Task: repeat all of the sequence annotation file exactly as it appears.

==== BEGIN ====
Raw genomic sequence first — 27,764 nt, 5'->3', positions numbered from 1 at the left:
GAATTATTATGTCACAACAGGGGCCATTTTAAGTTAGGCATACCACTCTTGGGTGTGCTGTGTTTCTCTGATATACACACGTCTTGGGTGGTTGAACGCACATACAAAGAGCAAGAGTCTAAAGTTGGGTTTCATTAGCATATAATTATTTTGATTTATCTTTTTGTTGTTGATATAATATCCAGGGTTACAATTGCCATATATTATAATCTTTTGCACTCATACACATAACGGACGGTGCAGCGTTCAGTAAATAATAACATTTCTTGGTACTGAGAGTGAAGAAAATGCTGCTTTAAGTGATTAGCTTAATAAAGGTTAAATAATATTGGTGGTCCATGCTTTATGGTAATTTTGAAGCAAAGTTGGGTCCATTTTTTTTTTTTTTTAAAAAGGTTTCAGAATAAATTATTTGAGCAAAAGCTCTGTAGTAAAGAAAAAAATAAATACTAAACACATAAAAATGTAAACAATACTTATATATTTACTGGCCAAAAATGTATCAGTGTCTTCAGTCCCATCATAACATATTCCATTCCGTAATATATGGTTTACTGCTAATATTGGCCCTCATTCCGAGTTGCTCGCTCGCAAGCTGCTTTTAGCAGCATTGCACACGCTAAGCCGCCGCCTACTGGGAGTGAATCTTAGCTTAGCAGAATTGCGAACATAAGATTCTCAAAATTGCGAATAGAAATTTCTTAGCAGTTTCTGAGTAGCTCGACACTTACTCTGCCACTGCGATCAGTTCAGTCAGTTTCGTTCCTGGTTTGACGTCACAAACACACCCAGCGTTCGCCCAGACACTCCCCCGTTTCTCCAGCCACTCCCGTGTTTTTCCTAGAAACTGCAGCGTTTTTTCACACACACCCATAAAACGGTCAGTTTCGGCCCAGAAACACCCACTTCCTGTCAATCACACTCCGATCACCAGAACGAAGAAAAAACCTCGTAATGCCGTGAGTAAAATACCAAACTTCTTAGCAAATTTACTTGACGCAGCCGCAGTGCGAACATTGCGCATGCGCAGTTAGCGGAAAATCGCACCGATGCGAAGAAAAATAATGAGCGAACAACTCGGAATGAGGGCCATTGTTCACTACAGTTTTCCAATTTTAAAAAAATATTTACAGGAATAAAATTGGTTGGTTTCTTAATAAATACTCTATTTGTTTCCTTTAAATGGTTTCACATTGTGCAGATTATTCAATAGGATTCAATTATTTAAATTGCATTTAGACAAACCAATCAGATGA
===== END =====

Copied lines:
Raw genomic sequence first — 27,764 nt, 5'->3', positions numbered from 1 at the left:
GAATTATTATGTCACAACAGGGGCCATTTTAAGTTAGGCATACCACTCTTGGGTGTGCTGTGTTTCTCTGATATACACACGTCTTGGGTGGTTGAACGCACATACAAAGAGCAAGAGTCTAAAGTTGGGTTTCATTAGCATATAATTATTTTGATTTATCTTTTTGTTGTTGATATAATATCCAGGGTTACAATTGCCATATATTATAATCTTTTGCACTCATACACATAACGGACGGTGCAGCGTTCAGTAAATAATAACATTTCTTGGTACTGAGAGTGAAGAAAATGCTGCTTTAAGTGATTAGCTTAATAAAGGTTAAATAATATTGGTGGTCCATGCTTTATGGTAATTTTGAAGCAAAGTTGGGTCCATTTTTTTTTTTTTTTAAAAAGGTTTCAGAATAAATTATTTGAGCAAAAGCTCTGTAGTAAAGAAAAAAATAAATACTAAACACATAAAAATGTAAACAATACTTATATATTTACTGGCCAAAAATGTATCAGTGTCTTCAGTCCCATCATAACATATTCCATTCCGTAATATATGGTTTACTGCTAATATTGGCCCTCATTCCGAGTTGCTCGCTCGCAAGCTGCTTTTAGCAGCATTGCACACGCTAAGCCGCCGCCTACTGGGAGTGAATCTTAGCTTAGCAGAATTGCGAACATAAGATTCTCAAAATTGCGAATAGAAATTTCTTAGCAGTTTCTGAGTAGCTCGACACTTACTCTGCCACTGCGATCAGTTCAGTCAGTTTCGTTCCTGGTTTGACGTCACAAACACACCCAGCGTTCGCCCAGACACTCCCCCGTTTCTCCAGCCACTCCCGTGTTTTTCCTAGAAACTGCAGCGTTTTTTCACACACACCCATAAAACGGTCAGTTTCGGCCCAGAAACACCCACTTCCTGTCAATCACACTCCGATCACCAGAACGAAGAAAAAACCTCGTAATGCCGTGAGTAAAATACCAAACTTCTTAGCAAATTTACTTGACGCAGCCGCAGTGCGAACATTGCGCATGCGCAGTTAGCGGAAAATCGCACCGATGCGAAGAAAAATAATGAGCGAACAACTCGGAATGAGGGCCATTGTTCACTACAGTTTTCCAATTTTAAAAAAATATTTACAGGAATAAAATTGGTTGGTTTCTTAATAAATACTCTATTTGTTTCCTTTAAATGGTTTCACATTGTGCAGATTATTCAATAGGATTCAATTATTTAAATTGCATTTAGACAAACCAATCAGATGA